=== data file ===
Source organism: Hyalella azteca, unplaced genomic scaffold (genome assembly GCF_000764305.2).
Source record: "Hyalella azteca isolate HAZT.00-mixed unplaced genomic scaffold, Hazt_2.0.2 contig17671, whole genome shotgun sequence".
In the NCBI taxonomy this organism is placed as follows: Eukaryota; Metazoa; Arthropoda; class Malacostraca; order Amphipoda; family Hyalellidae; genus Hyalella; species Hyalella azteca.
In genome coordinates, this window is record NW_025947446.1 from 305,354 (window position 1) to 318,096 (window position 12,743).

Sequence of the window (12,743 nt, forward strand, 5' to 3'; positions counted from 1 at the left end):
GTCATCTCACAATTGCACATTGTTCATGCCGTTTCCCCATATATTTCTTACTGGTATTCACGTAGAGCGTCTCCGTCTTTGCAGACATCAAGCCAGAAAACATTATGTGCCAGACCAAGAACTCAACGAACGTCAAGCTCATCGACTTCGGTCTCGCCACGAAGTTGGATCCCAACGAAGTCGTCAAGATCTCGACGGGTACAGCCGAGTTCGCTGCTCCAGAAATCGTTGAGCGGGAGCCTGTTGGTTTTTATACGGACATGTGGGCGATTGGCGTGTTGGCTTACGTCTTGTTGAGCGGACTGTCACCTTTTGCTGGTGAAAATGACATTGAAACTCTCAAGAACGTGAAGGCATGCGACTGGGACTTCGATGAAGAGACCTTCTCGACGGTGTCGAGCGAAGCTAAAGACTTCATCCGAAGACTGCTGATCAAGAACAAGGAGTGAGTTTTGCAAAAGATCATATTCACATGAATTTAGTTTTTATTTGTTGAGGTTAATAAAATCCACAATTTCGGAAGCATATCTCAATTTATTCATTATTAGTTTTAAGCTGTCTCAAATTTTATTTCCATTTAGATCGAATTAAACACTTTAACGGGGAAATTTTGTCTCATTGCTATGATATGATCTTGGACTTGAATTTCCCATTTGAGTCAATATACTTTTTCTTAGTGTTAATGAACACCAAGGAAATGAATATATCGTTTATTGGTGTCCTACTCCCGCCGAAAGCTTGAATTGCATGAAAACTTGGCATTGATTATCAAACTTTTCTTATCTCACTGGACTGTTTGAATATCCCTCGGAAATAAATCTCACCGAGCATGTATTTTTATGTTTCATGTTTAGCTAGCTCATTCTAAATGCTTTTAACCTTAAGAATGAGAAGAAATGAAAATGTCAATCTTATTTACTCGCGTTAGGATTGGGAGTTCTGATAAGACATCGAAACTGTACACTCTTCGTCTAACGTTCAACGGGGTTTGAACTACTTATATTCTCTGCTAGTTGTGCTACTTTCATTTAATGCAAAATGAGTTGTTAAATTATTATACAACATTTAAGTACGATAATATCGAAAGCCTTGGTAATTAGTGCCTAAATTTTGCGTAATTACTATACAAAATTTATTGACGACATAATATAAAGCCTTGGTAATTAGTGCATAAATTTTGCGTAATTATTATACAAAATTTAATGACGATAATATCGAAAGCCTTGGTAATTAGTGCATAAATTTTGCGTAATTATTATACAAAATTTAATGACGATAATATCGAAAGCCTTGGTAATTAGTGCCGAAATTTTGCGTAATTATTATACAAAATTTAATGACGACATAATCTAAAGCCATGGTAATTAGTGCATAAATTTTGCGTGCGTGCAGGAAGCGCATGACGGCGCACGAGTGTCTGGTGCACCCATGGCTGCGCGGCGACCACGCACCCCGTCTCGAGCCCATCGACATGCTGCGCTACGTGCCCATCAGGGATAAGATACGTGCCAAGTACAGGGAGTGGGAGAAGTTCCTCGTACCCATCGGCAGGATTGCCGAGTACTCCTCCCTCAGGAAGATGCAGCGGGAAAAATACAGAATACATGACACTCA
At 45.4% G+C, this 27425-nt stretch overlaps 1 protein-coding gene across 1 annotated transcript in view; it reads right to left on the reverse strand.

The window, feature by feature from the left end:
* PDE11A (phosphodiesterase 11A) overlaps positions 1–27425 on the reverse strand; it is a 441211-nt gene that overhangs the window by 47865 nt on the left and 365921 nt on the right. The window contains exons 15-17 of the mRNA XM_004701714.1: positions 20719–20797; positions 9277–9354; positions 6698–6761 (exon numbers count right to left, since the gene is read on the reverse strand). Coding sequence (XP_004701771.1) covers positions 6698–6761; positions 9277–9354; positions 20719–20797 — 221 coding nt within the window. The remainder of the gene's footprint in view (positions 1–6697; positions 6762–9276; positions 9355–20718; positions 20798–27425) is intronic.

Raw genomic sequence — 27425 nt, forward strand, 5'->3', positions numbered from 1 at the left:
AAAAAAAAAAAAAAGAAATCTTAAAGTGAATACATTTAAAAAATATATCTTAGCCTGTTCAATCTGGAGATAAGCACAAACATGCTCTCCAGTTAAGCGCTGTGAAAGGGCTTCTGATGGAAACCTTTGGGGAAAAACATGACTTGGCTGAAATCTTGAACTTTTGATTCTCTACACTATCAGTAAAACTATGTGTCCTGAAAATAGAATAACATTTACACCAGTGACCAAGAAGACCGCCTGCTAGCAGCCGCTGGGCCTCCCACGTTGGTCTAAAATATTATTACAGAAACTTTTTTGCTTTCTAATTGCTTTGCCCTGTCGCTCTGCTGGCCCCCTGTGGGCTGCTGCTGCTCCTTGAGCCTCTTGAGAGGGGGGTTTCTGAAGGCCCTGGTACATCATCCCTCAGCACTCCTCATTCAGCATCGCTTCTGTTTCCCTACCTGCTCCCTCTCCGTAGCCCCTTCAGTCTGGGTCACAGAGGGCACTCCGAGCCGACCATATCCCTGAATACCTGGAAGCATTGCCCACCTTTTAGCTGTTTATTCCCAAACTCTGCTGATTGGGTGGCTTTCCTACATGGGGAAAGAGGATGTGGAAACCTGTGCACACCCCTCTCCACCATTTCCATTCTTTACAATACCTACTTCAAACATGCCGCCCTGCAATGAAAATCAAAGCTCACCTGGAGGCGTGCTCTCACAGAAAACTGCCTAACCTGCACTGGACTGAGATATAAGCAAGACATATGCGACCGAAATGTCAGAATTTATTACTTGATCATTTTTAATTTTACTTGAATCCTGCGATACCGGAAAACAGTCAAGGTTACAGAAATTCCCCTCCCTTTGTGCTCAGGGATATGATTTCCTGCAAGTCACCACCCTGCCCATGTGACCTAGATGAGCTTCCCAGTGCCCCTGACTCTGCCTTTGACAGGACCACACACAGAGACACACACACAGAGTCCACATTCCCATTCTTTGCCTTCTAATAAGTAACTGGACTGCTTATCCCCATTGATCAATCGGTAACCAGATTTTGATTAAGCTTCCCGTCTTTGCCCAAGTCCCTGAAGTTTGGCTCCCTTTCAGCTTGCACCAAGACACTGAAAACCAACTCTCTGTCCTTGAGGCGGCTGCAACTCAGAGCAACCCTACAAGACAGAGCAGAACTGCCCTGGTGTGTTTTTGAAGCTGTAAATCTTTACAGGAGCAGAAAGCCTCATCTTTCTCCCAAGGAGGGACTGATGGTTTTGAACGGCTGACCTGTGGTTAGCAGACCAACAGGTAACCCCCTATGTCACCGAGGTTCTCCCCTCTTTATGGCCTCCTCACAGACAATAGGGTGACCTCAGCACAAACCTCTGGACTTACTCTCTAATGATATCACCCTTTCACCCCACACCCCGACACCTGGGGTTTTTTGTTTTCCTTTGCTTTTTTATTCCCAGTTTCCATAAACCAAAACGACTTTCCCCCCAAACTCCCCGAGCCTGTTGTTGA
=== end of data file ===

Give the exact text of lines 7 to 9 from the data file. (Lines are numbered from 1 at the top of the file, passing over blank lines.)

At 45.4% G+C, this 27425-nt stretch overlaps 1 protein-coding gene across 1 annotated transcript in view; it reads right to left on the reverse strand.

The window, feature by feature from the left end:
* PDE11A (phosphodiesterase 11A) overlaps positions 1–27425 on the reverse strand; it is a 441211-nt gene that overhangs the window by 47865 nt on the left and 365921 nt on the right. The window contains exons 15-17 of the mRNA XM_004701714.1: positions 20719–20797; positions 9277–9354; positions 6698–6761 (exon numbers count right to left, since the gene is read on the reverse strand). Coding sequence (XP_004701771.1) covers positions 6698–6761; positions 9277–9354; positions 20719–20797 — 221 coding nt within the window. The remainder of the gene's footprint in view (positions 1–6697; positions 6762–9276; positions 9355–20718; positions 20798–27425) is intronic.